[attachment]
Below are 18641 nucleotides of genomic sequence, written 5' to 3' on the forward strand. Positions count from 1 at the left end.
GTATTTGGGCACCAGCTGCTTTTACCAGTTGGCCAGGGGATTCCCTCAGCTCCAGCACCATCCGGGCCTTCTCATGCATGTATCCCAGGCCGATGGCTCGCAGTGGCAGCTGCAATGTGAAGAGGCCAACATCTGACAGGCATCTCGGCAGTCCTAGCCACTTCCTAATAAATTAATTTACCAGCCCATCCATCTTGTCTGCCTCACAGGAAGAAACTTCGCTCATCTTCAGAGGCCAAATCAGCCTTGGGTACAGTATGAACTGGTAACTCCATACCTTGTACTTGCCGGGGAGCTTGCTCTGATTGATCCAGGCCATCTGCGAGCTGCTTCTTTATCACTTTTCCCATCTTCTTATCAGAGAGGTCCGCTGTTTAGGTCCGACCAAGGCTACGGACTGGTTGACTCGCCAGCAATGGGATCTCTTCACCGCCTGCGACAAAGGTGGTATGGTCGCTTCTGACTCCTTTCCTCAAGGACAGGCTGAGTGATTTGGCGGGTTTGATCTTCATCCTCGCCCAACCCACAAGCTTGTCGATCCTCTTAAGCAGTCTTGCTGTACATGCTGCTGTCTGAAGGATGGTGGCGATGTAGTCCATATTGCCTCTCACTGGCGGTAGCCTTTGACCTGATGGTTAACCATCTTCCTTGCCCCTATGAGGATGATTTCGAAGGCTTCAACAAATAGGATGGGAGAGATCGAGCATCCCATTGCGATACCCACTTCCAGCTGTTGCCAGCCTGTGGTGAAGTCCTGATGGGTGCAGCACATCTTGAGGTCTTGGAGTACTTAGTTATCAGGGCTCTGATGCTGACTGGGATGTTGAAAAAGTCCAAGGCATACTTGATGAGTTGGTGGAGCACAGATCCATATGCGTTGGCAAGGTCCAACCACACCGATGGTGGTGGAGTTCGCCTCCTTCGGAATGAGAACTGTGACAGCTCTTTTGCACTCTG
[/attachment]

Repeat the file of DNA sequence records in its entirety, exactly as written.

Below are 18641 nucleotides of genomic sequence, written 5' to 3' on the forward strand. Positions count from 1 at the left end.
GTATTTGGGCACCAGCTGCTTTTACCAGTTGGCCAGGGGATTCCCTCAGCTCCAGCACCATCCGGGCCTTCTCATGCATGTATCCCAGGCCGATGGCTCGCAGTGGCAGCTGCAATGTGAAGAGGCCAACATCTGACAGGCATCTCGGCAGTCCTAGCCACTTCCTAATAAATTAATTTACCAGCCCATCCATCTTGTCTGCCTCACAGGAAGAAACTTCGCTCATCTTCAGAGGCCAAATCAGCCTTGGGTACAGTATGAACTGGTAACTCCATACCTTGTACTTGCCGGGGAGCTTGCTCTGATTGATCCAGGCCATCTGCGAGCTGCTTCTTTATCACTTTTCCCATCTTCTTATCAGAGAGGTCCGCTGTTTAGGTCCGACCAAGGCTACGGACTGGTTGACTCGCCAGCAATGGGATCTCTTCACCGCCTGCGACAAAGGTGGTATGGTCGCTTCTGACTCCTTTCCTCAAGGACAGGCTGAGTGATTTGGCGGGTTTGATCTTCATCCTCGCCCAACCCACAAGCTTGTCGATCCTCTTAAGCAGTCTTGCTGTACATGCTGCTGTCTGAAGGATGGTGGCGATGTAGTCCATATTGCCTCTCACTGGCGGTAGCCTTTGACCTGATGGTTAACCATCTTCCTTGCCCCTATGAGGATGATTTCGAAGGCTTCAACAAATAGGATGGGAGAGATCGAGCATCCCATTGCGATACCCACTTCCAGCTGTTGCCAGCCTGTGGTGAAGTCCTGATGGGTGCAGCACATCTTGAGGTCTTGGAGTACTTAGTTATCAGGGCTCTGATGCTGACTGGGATGTTGAAAAAGTCCAAGGCATACTTGATGAGTTGGTGGAGCACAGATCCATATGCGTTGGCAAGGTCCAACCACACCGATGGTGGTGGAGTTCGCCTCCTTCGGAATGAGAACTGTGACAGCTCTTTTGCACTCTG